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Definition: San Diego from Merriam-Webster's Collegiate(R) Dictionary

city & port SW

Calif. on San Diego Bay (inlet of the Pacific) pop 1,223,400

San Di•e•gan \-gən\ adj or n

Summary Article: San Diego
From The Hutchinson Unabridged Encyclopedia with Atlas and Weather Guide

City and US naval air station, on the Pacific Ocean, and on the border of Mexico, in California, USA; population (2000 est) 1,223,400. San Diego is linked to Tijuana, Mexico, by a 26-km/16-mi transit line (1981) popular with tourists. It is an important fishing port. Manufacturing includes aerospace and electronic equipment, metal fabrication, printing and publishing, seafood-canning, and shipbuilding. San Diego is the oldest Spanish settlement in California; a Spanish mission and fort were established here in 1769.

Features The city's Mexican and Spanish heritage is preserved in the Old Town San Diego State History Park, with the Casa de Machado y Stewart (an 1833 adobe), La Casa de Bandini (a hacienda), and La Casa de Estudillo (an 1829 adobe). San Diego de Alcala Mission, the first mission, has been restored. The Gaslamp Quarter is a restored Victorian area. The San Pasqual Battlefield State Historic Park commemorates the Mexican War.

San Diego Zoo (1916), San Diego Wild Animal Park, and Sea World (1964), which includes the Rocky Point Preserve (now home of the Alaskan sea otters rescued after the 1989 Exxon Valdez oil spill), are here.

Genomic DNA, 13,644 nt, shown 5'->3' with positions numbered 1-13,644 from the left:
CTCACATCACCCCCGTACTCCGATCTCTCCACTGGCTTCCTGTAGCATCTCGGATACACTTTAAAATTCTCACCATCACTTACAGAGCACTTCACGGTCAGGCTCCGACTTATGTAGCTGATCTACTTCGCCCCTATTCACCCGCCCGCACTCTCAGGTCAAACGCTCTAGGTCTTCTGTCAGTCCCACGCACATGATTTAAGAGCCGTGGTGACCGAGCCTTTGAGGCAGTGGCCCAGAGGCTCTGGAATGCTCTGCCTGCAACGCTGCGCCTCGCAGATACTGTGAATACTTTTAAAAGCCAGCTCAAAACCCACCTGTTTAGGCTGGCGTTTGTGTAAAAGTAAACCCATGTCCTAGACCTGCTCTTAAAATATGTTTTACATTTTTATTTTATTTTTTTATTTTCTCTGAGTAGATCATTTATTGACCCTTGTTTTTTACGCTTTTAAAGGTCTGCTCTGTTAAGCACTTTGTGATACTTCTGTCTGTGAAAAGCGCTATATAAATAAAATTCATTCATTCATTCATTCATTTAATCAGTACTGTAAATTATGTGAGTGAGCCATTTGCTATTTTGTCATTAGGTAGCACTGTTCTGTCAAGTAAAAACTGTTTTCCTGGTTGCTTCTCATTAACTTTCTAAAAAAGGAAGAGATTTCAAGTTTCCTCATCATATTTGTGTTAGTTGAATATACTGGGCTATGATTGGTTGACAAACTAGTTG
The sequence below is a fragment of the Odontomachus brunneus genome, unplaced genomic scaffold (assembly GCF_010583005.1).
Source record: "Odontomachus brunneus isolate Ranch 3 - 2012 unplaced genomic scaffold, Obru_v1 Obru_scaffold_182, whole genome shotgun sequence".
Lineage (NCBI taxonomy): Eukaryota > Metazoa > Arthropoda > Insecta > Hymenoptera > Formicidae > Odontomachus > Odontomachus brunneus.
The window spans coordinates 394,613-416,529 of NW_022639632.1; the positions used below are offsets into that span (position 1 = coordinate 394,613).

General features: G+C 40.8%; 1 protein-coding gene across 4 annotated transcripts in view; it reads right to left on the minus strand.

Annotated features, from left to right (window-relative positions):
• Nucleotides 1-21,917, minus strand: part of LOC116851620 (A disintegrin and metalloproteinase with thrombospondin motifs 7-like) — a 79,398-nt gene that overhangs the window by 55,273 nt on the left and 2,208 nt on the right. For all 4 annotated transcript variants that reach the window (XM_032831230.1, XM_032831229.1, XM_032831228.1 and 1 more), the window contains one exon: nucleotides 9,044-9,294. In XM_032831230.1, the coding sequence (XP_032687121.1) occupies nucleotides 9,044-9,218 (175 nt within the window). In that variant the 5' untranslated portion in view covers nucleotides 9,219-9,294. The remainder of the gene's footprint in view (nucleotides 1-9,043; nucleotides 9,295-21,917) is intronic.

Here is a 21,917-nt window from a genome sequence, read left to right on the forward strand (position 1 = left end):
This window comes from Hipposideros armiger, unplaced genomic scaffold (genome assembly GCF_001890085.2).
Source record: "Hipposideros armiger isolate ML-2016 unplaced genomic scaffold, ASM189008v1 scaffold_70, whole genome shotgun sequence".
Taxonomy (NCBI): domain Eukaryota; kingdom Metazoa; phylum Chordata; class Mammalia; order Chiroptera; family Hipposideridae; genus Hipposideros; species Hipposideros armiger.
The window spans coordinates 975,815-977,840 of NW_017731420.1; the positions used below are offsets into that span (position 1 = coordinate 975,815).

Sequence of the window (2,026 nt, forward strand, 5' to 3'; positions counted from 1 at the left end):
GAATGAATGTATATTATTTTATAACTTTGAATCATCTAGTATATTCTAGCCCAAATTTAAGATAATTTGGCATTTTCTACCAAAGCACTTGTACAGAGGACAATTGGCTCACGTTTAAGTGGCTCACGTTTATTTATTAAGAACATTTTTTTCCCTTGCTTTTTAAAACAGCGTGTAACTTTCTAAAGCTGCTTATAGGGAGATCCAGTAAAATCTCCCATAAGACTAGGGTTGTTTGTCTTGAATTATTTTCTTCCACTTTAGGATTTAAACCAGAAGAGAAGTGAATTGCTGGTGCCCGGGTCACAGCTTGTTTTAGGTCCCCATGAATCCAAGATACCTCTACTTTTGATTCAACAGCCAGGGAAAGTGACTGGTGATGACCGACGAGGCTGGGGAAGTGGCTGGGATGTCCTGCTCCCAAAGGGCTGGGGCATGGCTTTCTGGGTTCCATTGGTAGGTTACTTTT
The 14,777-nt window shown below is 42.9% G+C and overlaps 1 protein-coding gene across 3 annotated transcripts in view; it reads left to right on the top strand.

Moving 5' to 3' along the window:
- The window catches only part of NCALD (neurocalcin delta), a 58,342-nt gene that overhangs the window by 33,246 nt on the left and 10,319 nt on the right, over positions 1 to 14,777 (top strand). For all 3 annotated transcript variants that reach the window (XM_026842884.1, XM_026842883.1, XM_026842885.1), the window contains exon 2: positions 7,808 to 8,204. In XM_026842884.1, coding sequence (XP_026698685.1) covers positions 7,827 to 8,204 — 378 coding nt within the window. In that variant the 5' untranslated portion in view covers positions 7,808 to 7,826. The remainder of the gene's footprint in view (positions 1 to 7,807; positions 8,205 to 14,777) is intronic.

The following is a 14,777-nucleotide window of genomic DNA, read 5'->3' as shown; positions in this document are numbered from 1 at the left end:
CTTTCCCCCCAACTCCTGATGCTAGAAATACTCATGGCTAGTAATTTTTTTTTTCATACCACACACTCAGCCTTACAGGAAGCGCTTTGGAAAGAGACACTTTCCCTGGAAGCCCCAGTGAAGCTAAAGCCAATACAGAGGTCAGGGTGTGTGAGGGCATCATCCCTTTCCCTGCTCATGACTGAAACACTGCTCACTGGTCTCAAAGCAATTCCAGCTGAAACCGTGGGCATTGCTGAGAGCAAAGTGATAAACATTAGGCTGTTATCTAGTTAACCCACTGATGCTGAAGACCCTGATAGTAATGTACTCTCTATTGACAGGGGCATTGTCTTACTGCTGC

In La Jolla, a suburb of San Diego, there are a number of important institutions, including the Salk Institute for Biological Studies (1962), designed by Louis Kahn; the Scripps Institute of Oceanography, the largest in the USA; and the University of California at San Diego. It is also the site of the Mission San Luis Rey (1798).

History The city's deep-water harbour was discovered in 1542 by the Portuguese explorer Juan Rodríguez Cabrillo who was leading a Spanish expedition. San Diego was the site of the first of the Californian missions, founded by Spanish Franciscan friar Junipero Serra in 1769. During the Mexican War of 1846, the fort was occupied by US troops. San Diego's ‘new town’, on a site adjacent to the original mission, was developed from the 1860s. The city grew rapidly after the arrival of the Santa Fe Railroad in 1884, and in the early 20th century it was a favoured residential city, especially for the elderly. It became an aviation centre, and the Consolidated Aircraft Company moved here in the late 1930s. Charles Lindbergh's plane Spirit of St Louis was built here, and he took off on his flight around the world from the North Island Naval Air Station. The establishment of military bases during World War II boosted the economy. San Diego is now home to the US Navy's largest operational complex.

Museums, galleries and education In Balboa Park there are several museums, including the San Diego Museum of Art (1926), with fine collections of contemporary Californian and Asian art, the Museum of Man in the California Building, and the Hall of Champions Sports Museum. The Timken Museum of Art (1965) concentrates on US paintings. The San Diego Museum of Contemporary Art (1916) is in the home of local philanthropist Ellen Browning Scripps. The San Diego Aerospace Museum and the International Aerospace Hall of Fame reflect the city's importance as an aerospace centre. Educational institutions include the San Diego State University (1897) and the University of San Diego (1949).

Tourism There are hotels and resorts on the Coronado peninsula, including the Hotel Del Coronada (1887), which is said to have been the inspiration for the Emerald City in the Wizard of Oz (author Frank L Baum was a local resident).


San Diego

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